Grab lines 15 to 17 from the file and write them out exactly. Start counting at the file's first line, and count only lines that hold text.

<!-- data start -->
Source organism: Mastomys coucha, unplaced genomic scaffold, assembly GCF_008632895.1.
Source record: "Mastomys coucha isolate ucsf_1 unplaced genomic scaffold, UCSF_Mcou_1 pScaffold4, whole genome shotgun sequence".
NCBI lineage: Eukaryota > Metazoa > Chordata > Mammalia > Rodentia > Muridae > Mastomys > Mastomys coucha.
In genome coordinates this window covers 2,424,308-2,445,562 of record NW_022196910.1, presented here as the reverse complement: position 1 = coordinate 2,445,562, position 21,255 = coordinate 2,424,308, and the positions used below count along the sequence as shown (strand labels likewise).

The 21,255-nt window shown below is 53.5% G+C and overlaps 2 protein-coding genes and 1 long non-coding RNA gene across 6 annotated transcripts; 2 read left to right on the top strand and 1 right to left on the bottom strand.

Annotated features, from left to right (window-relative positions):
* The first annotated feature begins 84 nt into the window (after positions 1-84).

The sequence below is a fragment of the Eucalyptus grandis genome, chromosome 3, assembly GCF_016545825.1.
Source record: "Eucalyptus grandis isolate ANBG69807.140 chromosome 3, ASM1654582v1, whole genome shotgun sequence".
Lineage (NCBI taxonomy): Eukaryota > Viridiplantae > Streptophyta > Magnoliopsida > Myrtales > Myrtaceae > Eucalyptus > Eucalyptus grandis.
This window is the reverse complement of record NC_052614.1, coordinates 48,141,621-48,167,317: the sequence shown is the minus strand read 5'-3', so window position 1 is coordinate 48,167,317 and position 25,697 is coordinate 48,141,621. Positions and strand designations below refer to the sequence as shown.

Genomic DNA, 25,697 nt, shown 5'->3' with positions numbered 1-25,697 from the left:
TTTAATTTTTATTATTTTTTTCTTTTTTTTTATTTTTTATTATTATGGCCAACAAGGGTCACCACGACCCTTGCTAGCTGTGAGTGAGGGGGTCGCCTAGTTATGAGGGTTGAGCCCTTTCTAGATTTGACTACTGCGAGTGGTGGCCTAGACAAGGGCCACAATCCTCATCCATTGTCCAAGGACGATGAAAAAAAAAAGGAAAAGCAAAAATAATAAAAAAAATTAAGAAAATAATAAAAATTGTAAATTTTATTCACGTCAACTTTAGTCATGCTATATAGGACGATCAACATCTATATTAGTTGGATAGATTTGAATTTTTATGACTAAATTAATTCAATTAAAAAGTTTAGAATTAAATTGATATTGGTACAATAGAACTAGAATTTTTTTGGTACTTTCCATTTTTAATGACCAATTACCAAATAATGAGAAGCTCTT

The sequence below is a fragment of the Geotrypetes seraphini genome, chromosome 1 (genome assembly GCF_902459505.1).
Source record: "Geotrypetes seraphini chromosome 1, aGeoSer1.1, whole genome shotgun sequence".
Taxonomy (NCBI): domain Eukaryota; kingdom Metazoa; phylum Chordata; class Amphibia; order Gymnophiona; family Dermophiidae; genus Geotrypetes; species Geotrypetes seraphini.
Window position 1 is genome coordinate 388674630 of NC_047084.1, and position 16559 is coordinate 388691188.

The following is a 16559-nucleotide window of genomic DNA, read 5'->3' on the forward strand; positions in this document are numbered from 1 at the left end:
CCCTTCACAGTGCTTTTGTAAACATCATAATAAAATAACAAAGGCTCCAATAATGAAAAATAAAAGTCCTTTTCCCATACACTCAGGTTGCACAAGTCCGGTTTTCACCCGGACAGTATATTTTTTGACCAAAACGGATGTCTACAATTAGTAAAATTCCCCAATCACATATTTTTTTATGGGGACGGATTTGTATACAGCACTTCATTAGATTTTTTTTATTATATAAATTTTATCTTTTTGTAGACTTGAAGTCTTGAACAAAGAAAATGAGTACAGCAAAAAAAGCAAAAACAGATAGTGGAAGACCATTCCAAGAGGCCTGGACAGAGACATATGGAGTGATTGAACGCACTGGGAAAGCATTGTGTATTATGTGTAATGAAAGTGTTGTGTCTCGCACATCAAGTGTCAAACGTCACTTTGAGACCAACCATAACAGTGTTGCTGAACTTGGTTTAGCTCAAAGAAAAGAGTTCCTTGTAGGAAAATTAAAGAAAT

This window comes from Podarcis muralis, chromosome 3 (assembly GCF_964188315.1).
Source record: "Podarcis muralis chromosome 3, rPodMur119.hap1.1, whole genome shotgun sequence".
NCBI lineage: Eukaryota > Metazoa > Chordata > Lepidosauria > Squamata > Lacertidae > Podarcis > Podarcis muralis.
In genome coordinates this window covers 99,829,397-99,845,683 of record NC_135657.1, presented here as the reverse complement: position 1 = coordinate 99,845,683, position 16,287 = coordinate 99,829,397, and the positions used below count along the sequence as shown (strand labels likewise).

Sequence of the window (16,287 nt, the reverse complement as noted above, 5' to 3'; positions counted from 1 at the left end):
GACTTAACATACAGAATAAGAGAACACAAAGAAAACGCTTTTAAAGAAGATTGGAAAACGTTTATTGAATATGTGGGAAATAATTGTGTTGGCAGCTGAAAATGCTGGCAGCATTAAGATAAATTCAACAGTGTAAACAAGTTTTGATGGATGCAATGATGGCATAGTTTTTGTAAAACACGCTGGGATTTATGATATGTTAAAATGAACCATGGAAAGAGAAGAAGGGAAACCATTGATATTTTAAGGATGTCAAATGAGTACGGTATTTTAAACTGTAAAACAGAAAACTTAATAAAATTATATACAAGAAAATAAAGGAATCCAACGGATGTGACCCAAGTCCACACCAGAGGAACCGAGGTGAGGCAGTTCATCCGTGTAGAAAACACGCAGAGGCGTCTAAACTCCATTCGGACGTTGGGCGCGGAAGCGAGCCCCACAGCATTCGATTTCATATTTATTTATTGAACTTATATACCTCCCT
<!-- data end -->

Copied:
Source record: "Geotrypetes seraphini chromosome 1, aGeoSer1.1, whole genome shotgun sequence".
Taxonomy (NCBI): domain Eukaryota; kingdom Metazoa; phylum Chordata; class Amphibia; order Gymnophiona; family Dermophiidae; genus Geotrypetes; species Geotrypetes seraphini.
Window position 1 is genome coordinate 388674630 of NC_047084.1, and position 16559 is coordinate 388691188.